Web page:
Emotional scars function much like a physical scar on the skin. When you get cut or burned and your skin is scarred, you might put some ointment or cream on it but it usually stays there. It may lighten up, but it takes a long time to go away and may not go away at all. Anyone who sees your skin will see that scar. When someone is scarred emotionally, it might be covered up in various ways but the pain stays there and anyone who comes in contact with those emotions will see the scars in some way.

I guess nobody ever told you, all you must hold on to, is you, is you, is you.”  ̶  Erykah Badu, “Bag Lady”

This is one of my favorite song lyrics. No one ever told me, and I’m going to guess that no one ever told you either. This is the hardest part of having baggage, knowing how to carry it. It’s so natural to hold on to things and carry them into new relationships when all you should be bringing to a new relationship is yourself. It’s hard to take the emotion out of experiences and appreciate it just for what it truly is, an experience, whether it was good or bad. Since none of us is perfect, what we should be doing is trying to understand each other’s experiences, not judge each other by them.

That’s not to say that anyone should be forced to deal with anyone’s issues. Some things may be too much for you to handle and that’s fine. Baggage is also not only emotional, it’s physical as well. Debt and addiction can also be considered baggage but those topics are for another article. Thank Greg Johnson for this one 🙂


Adia Kamaria

Hard Knock Wife

If you’re single, in your late twenties or early thirties, have a decent  job and you carry yourself well, you probably get asked why you’re not  married or in a serious relationship all the time. If you’re anything like me you hate that question and the “something must be wrong with you” look that usually comes after it. A man once asked me why I chose to work and be single instead of being a housewife. Excuse me, who told you that I chose this?

Excluding the SATC Samantha Jones types, women do want to be married or in a serious relationship. The reason that some women aren’t really is because something is or was wrong with them. It’s sad to admit that the problem that a lot of women have comes from the woman that was supposed to love and guide them―their mother.

I know too many women that were forced to become women way too fast because of their mother’s selfishness. Try being eighteen years old and coming home to an empty house because your mother decided to up and move to another state on a whim or suddenly becoming the bread winner of your household at twenty years old, responsible for all the bills in the house that you share with your mother.

It becomes difficult to find something in common with a young man your age when he is living at home, going to college and has the full support of one or both of his parents while you’re worrying about how to keep your lights on and college is just not an option. At that point men aren’t for sharing or building a relationship with, their purpose becomes what they can do for you, when and how. Life’s innocence is lost― bitterness, anger and confusion set in and it’s all downhill from there. That bitterness, anger and confusion stays with women until they realize it and do something about it. And that is the “something” that is wrong with some women.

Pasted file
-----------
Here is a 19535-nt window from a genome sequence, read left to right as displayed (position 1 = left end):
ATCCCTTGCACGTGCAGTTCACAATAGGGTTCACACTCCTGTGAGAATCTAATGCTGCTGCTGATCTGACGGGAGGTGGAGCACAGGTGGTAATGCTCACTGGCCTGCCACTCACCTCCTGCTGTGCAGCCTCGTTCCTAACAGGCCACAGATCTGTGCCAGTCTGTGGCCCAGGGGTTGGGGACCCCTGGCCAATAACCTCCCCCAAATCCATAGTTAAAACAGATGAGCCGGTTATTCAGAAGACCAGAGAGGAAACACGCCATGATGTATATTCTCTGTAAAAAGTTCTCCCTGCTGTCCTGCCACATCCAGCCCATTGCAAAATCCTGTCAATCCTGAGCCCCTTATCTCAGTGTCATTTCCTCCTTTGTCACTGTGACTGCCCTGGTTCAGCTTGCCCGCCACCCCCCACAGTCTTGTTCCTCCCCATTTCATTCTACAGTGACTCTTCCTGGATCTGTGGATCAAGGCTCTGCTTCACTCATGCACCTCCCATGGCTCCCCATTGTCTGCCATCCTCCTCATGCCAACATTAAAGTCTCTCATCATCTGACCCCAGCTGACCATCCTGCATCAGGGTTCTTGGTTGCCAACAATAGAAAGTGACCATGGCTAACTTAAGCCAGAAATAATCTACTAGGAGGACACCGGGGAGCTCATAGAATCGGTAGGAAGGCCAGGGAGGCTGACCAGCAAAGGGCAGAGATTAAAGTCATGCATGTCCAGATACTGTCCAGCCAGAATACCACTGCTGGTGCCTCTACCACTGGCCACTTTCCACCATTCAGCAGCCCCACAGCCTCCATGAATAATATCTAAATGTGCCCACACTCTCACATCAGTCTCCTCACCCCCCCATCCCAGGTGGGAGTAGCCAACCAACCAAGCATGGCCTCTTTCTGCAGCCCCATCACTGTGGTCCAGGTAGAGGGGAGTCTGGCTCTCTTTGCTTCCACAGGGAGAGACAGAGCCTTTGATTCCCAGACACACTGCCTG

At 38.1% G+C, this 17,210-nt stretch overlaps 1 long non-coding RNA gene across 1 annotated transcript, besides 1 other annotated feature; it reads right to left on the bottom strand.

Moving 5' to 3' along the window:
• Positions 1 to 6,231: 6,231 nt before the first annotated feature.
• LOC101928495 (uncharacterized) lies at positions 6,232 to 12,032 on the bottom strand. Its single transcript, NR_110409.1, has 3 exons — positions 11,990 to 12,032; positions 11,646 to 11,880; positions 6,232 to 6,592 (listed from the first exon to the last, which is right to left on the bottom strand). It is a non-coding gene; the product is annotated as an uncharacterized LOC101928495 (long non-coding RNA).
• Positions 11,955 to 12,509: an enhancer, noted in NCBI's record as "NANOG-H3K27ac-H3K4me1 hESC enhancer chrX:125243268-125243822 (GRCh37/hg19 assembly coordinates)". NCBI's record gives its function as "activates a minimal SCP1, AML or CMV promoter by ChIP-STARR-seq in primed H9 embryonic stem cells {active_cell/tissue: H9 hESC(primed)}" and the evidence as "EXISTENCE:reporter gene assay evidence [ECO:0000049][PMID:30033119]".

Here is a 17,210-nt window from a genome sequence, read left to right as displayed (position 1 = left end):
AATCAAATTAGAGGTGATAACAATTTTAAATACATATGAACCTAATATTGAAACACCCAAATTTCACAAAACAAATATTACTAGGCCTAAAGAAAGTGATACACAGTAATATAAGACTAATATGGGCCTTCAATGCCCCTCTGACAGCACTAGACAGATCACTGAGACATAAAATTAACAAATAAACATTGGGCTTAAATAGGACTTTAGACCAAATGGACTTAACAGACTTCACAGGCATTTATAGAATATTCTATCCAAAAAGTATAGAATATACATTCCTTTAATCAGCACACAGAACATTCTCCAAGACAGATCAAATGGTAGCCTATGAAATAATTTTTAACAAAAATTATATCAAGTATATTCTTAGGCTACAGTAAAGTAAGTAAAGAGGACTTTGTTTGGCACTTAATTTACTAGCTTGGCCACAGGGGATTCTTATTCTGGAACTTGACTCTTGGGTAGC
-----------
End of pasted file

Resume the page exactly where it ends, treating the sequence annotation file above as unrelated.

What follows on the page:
Some mothers seem to think that when their children reach a certain age the roles somehow reverse. Women that do this to their daughters have their own issues that make them unable to recognize the damage they’re doing. There are enough things to worry about when girls are making the transition to women. Mothers shouldn’t be giving their daughters extra hard knocks. We often hear about the importance of children having a father in their life for emotional support  but an emotionally stable and supportive mother is just as, if not more important.

I don’t know about women raising men with no male figures, but I believe that a single woman can raise a girl to be a phenomenal woman if she herself is emotionally stable and remembers what her role is. One of the most thought provoking things I’ve ever read is a paragraph in a book called Women Have All The Power, Too Bad They Don’t Know It, by Michael Lockwood. It says:

“Although man was ordained by God to be the leader of his home, a good woman is truly the strength, the glue and the backbone that allows it to thrive. What use is a head without a strong body? Think about it. There are plenty of families who survive with shiftless husbands and wonderful wives, but how many marriages do you know that actually survive with a strong husband and trifling wife? The woman is the most important ingredient.”

Although this is speaking about the wife in a marriage, it speaks volumes to the overall role of a woman in a home. Mother’s, know your role!

I could write an entire book on this, that’s just what I might do…


Adia Kamaria

Like on Top

Most people, especially men, would agree that a good friendship is the basis for a lasting relationship. Ask any man that’s been happily married for more than five years what it is that keeps his marriage alive and you will get the same answer, “She’s my best friend.”

So if all it takes is a friendship to have a lasting relationship, why is it so hard for so many people to have lasting relationships, but so easy to have friendships that span decades.  How is a friendship different than a relationship-friendship? Why does it seem that we like our friends in a different way than we like our boyfriends, girlfriends, spouses, partners etc.? I don’t know the answer to either of those questions, what I do know is this: There is a big difference between liking someone and loving them, and it’s the like that will keep two people together, not the love.

I know, I know, love conquers all and it can move mountains…but think about it. Do you have family members that you love but absolutely cannot stand being around? You love them but you don’t like them. And trust that a woman in love will accept and be patient with a man that isn’t treating her right, but the minute she stops liking him, it’s over.